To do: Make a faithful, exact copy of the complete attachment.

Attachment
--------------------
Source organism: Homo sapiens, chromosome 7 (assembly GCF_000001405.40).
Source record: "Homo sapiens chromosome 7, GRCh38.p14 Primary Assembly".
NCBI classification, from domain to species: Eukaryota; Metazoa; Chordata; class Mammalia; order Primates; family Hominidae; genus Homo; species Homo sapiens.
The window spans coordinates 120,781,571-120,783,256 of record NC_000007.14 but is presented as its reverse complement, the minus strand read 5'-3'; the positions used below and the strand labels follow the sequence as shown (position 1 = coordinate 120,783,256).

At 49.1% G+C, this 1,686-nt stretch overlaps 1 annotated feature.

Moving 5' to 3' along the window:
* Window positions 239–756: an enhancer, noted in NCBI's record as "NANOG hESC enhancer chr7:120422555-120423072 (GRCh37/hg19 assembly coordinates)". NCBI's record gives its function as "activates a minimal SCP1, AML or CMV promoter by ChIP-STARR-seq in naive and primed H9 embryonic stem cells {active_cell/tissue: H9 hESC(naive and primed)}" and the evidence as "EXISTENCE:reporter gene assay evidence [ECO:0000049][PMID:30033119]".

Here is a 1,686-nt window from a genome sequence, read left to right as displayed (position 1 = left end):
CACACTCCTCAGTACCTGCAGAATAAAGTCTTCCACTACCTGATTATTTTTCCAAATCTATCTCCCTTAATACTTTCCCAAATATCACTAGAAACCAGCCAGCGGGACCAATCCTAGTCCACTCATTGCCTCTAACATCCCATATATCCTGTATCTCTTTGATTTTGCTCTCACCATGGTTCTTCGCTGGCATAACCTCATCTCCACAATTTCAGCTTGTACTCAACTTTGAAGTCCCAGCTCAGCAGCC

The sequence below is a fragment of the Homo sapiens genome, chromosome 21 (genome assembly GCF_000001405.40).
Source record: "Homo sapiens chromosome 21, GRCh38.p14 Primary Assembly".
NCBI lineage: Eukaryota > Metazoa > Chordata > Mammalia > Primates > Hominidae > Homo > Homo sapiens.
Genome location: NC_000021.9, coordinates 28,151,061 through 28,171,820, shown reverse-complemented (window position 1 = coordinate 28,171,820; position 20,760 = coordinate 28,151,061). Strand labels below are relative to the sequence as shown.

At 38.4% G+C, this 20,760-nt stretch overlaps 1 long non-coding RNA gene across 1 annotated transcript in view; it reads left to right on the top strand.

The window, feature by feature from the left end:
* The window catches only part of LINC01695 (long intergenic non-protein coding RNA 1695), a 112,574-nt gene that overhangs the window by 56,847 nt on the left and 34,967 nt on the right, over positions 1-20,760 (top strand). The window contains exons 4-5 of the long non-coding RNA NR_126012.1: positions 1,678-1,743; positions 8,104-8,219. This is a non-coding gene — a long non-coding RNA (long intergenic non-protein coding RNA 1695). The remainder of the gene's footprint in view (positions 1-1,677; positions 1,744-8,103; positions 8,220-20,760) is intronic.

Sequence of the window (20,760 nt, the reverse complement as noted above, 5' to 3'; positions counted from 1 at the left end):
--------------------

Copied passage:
Source organism: Homo sapiens, chromosome 7 (assembly GCF_000001405.40).
Source record: "Homo sapiens chromosome 7, GRCh38.p14 Primary Assembly".
NCBI classification, from domain to species: Eukaryota; Metazoa; Chordata; class Mammalia; order Primates; family Hominidae; genus Homo; species Homo sapiens.
The window spans coordinates 120,781,571-120,783,256 of record NC_000007.14 but is presented as its reverse complement, the minus strand read 5'-3'; the positions used below and the strand labels follow the sequence as shown (position 1 = coordinate 120,783,256).

At 49.1% G+C, this 1,686-nt stretch overlaps 1 annotated feature.

Moving 5' to 3' along the window:
* Window positions 239–756: an enhancer, noted in NCBI's record as "NANOG hESC enhancer chr7:120422555-120423072 (GRCh37/hg19 assembly coordinates)". NCBI's record gives its function as "activates a minimal SCP1, AML or CMV promoter by ChIP-STARR-seq in naive and primed H9 embryonic stem cells {active_cell/tissue: H9 hESC(naive and primed)}" and the evidence as "EXISTENCE:reporter gene assay evidence [ECO:0000049][PMID:30033119]".

Here is a 1,686-nt window from a genome sequence, read left to right as displayed (position 1 = left end):
CACACTCCTCAGTACCTGCAGAATAAAGTCTTCCACTACCTGATTATTTTTCCAAATCTATCTCCCTTAATACTTTCCCAAATATCACTAGAAACCAGCCAGCGGGACCAATCCTAGTCCACTCATTGCCTCTAACATCCCATATATCCTGTATCTCTTTGATTTTGCTCTCACCATGGTTCTTCGCTGGCATAACCTCATCTCCACAATTTCAGCTTGTACTCAACTTTGAAGTCCCAGCTCAGCAGCC

The sequence below is a fragment of the Homo sapiens genome, chromosome 21 (genome assembly GCF_000001405.40).
Source record: "Homo sapiens chromosome 21, GRCh38.p14 Primary Assembly".
NCBI lineage: Eukaryota > Metazoa > Chordata > Mammalia > Primates > Hominidae > Homo > Homo sapiens.
Genome location: NC_000021.9, coordinates 28,151,061 through 28,171,820, shown reverse-complemented (window position 1 = coordinate 28,171,820; position 20,760 = coordinate 28,151,061). Strand labels below are relative to the sequence as shown.

At 38.4% G+C, this 20,760-nt stretch overlaps 1 long non-coding RNA gene across 1 annotated transcript in view; it reads left to right on the top strand.

The window, feature by feature from the left end:
* The window catches only part of LINC01695 (long intergenic non-protein coding RNA 1695), a 112,574-nt gene that overhangs the window by 56,847 nt on the left and 34,967 nt on the right, over positions 1-20,760 (top strand). The window contains exons 4-5 of the long non-coding RNA NR_126012.1: positions 1,678-1,743; positions 8,104-8,219. This is a non-coding gene — a long non-coding RNA (long intergenic non-protein coding RNA 1695). The remainder of the gene's footprint in view (positions 1-1,677; positions 1,744-8,103; positions 8,220-20,760) is intronic.

Sequence of the window (20,760 nt, the reverse complement as noted above, 5' to 3'; positions counted from 1 at the left end):